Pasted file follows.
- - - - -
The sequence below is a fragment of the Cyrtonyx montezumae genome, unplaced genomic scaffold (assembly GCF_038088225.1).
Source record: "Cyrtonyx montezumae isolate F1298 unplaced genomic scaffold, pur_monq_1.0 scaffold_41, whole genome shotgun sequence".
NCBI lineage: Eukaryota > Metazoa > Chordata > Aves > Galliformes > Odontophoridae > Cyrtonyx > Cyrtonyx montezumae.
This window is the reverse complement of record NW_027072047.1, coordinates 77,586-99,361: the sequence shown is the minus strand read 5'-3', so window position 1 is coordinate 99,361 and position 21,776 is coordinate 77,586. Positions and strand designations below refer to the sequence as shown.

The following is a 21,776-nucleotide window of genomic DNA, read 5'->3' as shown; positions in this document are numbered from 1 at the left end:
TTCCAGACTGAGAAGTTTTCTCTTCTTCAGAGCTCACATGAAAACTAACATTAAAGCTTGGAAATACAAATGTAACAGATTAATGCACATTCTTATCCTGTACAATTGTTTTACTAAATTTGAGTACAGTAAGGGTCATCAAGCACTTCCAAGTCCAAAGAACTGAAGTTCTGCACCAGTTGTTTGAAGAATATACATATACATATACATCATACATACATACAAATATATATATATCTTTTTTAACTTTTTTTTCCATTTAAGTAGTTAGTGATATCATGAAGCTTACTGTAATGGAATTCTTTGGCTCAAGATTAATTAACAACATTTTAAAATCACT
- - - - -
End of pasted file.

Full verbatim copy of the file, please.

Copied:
The sequence below is a fragment of the Cyrtonyx montezumae genome, unplaced genomic scaffold (assembly GCF_038088225.1).
Source record: "Cyrtonyx montezumae isolate F1298 unplaced genomic scaffold, pur_monq_1.0 scaffold_41, whole genome shotgun sequence".
NCBI lineage: Eukaryota > Metazoa > Chordata > Aves > Galliformes > Odontophoridae > Cyrtonyx > Cyrtonyx montezumae.
This window is the reverse complement of record NW_027072047.1, coordinates 77,586-99,361: the sequence shown is the minus strand read 5'-3', so window position 1 is coordinate 99,361 and position 21,776 is coordinate 77,586. Positions and strand designations below refer to the sequence as shown.

The following is a 21,776-nucleotide window of genomic DNA, read 5'->3' as shown; positions in this document are numbered from 1 at the left end:
TTCCAGACTGAGAAGTTTTCTCTTCTTCAGAGCTCACATGAAAACTAACATTAAAGCTTGGAAATACAAATGTAACAGATTAATGCACATTCTTATCCTGTACAATTGTTTTACTAAATTTGAGTACAGTAAGGGTCATCAAGCACTTCCAAGTCCAAAGAACTGAAGTTCTGCACCAGTTGTTTGAAGAATATACATATACATATACATCATACATACATACAAATATATATATATCTTTTTTAACTTTTTTTTCCATTTAAGTAGTTAGTGATATCATGAAGCTTACTGTAATGGAATTCTTTGGCTCAAGATTAATTAACAACATTTTAAAATCACT